A couple of Australian filmmakers are learning all about the pitfalls of movie release schedules and piracy as their debut film heads up internet “most torrented” lists.
Together, Kiah and Tristan Roache-Turner wrote, produced and directed Wyrmwood, a horror comedy flick described as “Mad Max meets Dawn of the Dead”.
Last Wednesday, it cracked the top spot as the most popular trailer on iTunes and when the feature length version was released Friday, it went straight to the top… of a few global charts as Pirate Bay’s Most Torrented.
“There’s American Sniper, some other film with Brad Pitt, Cate Blanchett and there’s Wyrmwood,” Kiah said.
That’s great publicity for a debut filmmaker, but the problem for Roache-Turner is he’s got about $1 million from four years’ worth of production costs to pay. Yesterday, he launched this plea on Facebook (Strong language warning):
“It’s a double edged sword for filmmakers,” Kiah said. “It’s a really exciting time, because you can pretty much become a global sensation overnight and nobody has had access to that in the history of cinema. You can have a million people watch your film in under a week, which is amazing.”
“The problem is the monetisation is almost zero. You’re lucky if you break even and it shouldn’t be that way.”
The film grossed about $85,000 from a one-off, Friday the 13th showing in 75 Australian cinemas last week and is approaching $125,000 – well short of breaking even.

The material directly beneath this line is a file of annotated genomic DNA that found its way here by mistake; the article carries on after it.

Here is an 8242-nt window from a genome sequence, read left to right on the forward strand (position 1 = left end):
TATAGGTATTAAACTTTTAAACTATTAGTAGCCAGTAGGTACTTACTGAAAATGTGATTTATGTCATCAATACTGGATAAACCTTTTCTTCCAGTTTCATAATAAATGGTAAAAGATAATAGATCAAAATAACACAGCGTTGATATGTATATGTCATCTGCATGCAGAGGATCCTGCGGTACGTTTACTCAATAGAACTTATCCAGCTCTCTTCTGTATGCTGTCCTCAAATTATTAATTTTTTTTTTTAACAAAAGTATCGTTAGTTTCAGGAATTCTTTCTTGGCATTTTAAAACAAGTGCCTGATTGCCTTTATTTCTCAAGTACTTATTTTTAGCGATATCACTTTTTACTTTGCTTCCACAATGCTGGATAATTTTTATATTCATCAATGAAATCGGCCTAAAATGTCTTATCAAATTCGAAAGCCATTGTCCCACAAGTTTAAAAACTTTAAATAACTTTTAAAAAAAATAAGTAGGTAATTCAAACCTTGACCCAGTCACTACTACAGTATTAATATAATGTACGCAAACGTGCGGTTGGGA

They’re hoping what they lose in leaking thousands of free copies to pirates, they’ll make up in the publicity their story brings.
It’s an issue that dogs every artist these days, but Wyrmwood is in the uniquely unfortunate position of being a popular cult release that was given just a single night in cinemas to make money before the pirates jumped on it.
“For two months we’ll be watching money fly out of our hands,” Kiah said.
“Honestly, we’ve got bills to pay and we’ve got to buy food. It’s really hard to find work in this country as an actor and really hard to find money as a filmmaker.”
“Torrent, go ahead, but if you like it you should think in this case you owe it to people who worked for four years straight to give it some cashflow.”
Kiah said he doesn’t want to make loads of money, just enough to cover his costs and for the cast and crew to get paid.
And hopefully, for he and his brother to keep making films people want to watch.
He’s looking at a ghost flick next (“We just like making genre films”) and plans to make a sequel to Wyrmwood sometime down the track.
Ideally, the interest in Wyrmwood so far will attract enough investment for a sequel that Kiah and his brother won’t have to risk theirs and others’ livelihoods to make it.
But not too much interest, he said.
“The higher you go with the budget, the less say you have on the script,” Kiah said. “You want some artistic control.
“When there’s a big, bloated budget, you risk being told let’s go for the middle ground and saturate it across all the key demos that you can hit.
“You’re left with… the Diet Coke of filmmaking, I think. And no one’s going to give us a 40m budget to make strange feature films.”
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